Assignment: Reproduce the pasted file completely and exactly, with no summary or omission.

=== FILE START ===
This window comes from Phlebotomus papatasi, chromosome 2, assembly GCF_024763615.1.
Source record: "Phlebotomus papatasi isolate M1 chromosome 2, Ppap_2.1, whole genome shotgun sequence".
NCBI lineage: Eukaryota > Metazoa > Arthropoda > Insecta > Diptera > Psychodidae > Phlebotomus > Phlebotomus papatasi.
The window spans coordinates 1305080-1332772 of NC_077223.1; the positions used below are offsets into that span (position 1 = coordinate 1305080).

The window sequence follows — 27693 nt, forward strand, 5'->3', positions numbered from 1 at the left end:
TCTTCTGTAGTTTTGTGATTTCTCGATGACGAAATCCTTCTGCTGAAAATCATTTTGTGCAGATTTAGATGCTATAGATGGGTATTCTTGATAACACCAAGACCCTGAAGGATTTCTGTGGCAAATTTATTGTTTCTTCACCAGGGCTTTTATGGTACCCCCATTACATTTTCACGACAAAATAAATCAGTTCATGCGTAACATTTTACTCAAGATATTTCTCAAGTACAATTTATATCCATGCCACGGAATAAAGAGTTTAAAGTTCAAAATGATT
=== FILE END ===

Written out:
This window comes from Phlebotomus papatasi, chromosome 2, assembly GCF_024763615.1.
Source record: "Phlebotomus papatasi isolate M1 chromosome 2, Ppap_2.1, whole genome shotgun sequence".
NCBI lineage: Eukaryota > Metazoa > Arthropoda > Insecta > Diptera > Psychodidae > Phlebotomus > Phlebotomus papatasi.
The window spans coordinates 1305080-1332772 of NC_077223.1; the positions used below are offsets into that span (position 1 = coordinate 1305080).

The window sequence follows — 27693 nt, forward strand, 5'->3', positions numbered from 1 at the left end:
TCTTCTGTAGTTTTGTGATTTCTCGATGACGAAATCCTTCTGCTGAAAATCATTTTGTGCAGATTTAGATGCTATAGATGGGTATTCTTGATAACACCAAGACCCTGAAGGATTTCTGTGGCAAATTTATTGTTTCTTCACCAGGGCTTTTATGGTACCCCCATTACATTTTCACGACAAAATAAATCAGTTCATGCGTAACATTTTACTCAAGATATTTCTCAAGTACAATTTATATCCATGCCACGGAATAAAGAGTTTAAAGTTCAAAATGATT